Monthly Support: Is $20K Too Much? How About $175K?

spousal-support

Human nature being what it is, if you are the one paying spousal or child support you will likely be unhappy with whatever amounts you have been court-ordered to pay.

But what if you are rich and can easily afford it?  How much is too much support to have to pay?

This precise issue has come before the Canadian court several times, most notably back in 1999 before the Supreme Court of Canada in a case called Francis v. Baker, 1999 CanLII 659, [1999] 3 S.C.R. 250 (S.C.C.).  There, the court was asked to consider the support obligations of very high-income-earning parents, and whether applying the Child Support Guidelines would result in a support award that was far in excess of the children’s actual needs.   In that case, the father (a lawyer) earned almost $1 million per year, and was worth about $78 million; he was ordered to pay the mother (who worked as a school teacher) $10,000 in monthly child support on a temporary basis.

The issue has come up more recently as well, with similar outcomes.   In a case called N. (T.) v. N. (J.C.), 2013 BCSC 1870,  the husband was a successful medical practitioner who earned over a $1 million per year.   Although the wife had financially supported the husband during his schooling, she had herself obtained graduate and post-graduate degrees and had some independent earning capacity; however she also had anxiety and alcohol addictions that left her needing support, especially in light of all the other factors in the marriage.  The husband was ordered to pay her temporary spousal support of $22,000 per month.

In Goriuk v. Turton, 2011 BCSC 652, the couple were common law spouses who had lived together for seven years.  The man, a successful rock musician (otherwise known as Nickelback front-man Chad Kroeger) earned about $10 million per year, while the woman was a horse trainer earning relatively little (although she hoped to go into business designing barns).  The man was ordered to pay her $25,000 per month in support to the woman, which was up from the $10,000 per month he was already paying her.  Still, this was considerably less than the $95,000 per month that she had requested, but the court found that it was enough to sustain her until the fuller contribution of each of the parties could be fully determined at a trial.

Finally, the rather notorious case that tops them all is McCain v. McCain, 2012 ONSC 7344, where the wife (of Canadian food dynasty heir Michael McCain) was awarded $175,000 in temporary spousal support per month, so that pending a full trial she would be in a position to maintain the lifestyle to which she had become accustomed during their 30-year, traditional marriage.  The monthly support was to cover the upkeep of matrimonial home and gardens, the pool, home renovations, automobiles, art, pet care, dry cleaning, meals, club memberships, travel, pilates/yoga instructor fees, entertaining, gifts, charitable contributions, and similar items.  The husband in that case was worth about $500 million, and had an income of more than $9 million per year.  That decision set a new record for the highest interim support award ever ordered by a Canadian court.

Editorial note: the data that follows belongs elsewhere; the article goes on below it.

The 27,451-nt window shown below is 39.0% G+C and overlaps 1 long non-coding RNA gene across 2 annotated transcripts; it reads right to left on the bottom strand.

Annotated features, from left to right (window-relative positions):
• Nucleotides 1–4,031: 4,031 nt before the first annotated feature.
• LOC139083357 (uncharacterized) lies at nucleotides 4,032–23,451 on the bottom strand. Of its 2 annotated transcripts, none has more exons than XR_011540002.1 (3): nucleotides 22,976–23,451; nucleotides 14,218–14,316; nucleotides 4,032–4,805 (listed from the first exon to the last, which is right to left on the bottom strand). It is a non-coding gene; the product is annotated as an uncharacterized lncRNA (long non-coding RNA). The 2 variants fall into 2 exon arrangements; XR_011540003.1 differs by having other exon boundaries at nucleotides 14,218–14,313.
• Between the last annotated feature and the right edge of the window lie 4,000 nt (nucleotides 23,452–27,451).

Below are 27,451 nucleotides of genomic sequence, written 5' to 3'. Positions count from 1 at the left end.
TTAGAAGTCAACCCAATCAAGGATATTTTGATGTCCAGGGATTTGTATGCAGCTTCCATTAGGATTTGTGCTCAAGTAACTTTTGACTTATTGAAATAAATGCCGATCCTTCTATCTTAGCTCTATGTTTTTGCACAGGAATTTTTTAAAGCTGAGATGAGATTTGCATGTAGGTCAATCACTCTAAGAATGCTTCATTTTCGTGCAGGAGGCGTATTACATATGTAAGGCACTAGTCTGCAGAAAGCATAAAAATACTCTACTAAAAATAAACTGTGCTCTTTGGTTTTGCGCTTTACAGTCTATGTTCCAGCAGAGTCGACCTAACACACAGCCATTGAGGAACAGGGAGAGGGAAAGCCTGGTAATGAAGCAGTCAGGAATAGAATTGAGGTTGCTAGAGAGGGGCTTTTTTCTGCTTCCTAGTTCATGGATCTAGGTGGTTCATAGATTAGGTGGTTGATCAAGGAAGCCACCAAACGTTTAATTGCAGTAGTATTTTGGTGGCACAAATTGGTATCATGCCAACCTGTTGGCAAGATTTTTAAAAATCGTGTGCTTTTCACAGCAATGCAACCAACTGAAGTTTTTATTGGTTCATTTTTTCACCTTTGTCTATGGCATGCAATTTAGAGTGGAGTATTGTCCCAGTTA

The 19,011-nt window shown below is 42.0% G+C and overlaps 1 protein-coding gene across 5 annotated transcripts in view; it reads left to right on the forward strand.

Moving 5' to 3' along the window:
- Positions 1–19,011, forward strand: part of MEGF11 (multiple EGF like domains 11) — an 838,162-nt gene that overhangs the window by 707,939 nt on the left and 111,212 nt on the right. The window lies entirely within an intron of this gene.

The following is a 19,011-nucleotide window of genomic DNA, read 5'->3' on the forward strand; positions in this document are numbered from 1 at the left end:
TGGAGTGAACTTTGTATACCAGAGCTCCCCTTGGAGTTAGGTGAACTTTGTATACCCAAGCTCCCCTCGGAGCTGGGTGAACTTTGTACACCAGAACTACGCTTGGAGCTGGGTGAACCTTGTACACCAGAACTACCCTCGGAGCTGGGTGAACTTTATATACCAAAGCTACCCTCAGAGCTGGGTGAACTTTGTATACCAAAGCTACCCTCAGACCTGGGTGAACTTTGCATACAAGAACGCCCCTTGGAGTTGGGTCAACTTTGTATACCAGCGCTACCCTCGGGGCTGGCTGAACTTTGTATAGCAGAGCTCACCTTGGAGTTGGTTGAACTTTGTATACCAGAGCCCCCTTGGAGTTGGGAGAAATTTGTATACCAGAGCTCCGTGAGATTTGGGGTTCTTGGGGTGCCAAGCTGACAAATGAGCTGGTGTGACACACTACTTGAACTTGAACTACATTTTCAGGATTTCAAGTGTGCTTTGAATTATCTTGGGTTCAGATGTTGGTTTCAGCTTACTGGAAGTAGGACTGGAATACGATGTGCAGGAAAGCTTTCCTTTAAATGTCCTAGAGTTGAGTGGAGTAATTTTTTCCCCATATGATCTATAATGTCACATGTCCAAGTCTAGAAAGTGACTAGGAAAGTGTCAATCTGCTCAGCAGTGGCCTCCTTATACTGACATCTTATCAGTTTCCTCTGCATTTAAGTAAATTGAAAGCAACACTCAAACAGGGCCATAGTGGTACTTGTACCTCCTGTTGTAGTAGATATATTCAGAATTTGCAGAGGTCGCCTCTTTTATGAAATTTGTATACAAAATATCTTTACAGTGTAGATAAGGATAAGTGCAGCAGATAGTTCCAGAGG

Do you think $25,000 per month in support is excessive, even for the rich?  Give us your comments below.

Share on Pinterest
The materials contained in this website are intended to provide general information and comment only and should not be relied or construed as legal advice or opinion. While we endeavor to keep the information on this web site as up to date, accurate and complete as reasonably possible, we do not warrant the completeness, timeliness or accuracy of anything contained in this web site. The application and impact of laws can vary widely, based on the specific facts involved. For any particular fact situation, we urge you to consult an experienced lawyer with any specific legal questions you may have. Your use of this website doe not constitute or create a lawyer-client relationship. Should you wish to retain our firm, kindly contact our office to set up a meeting with a lawyer.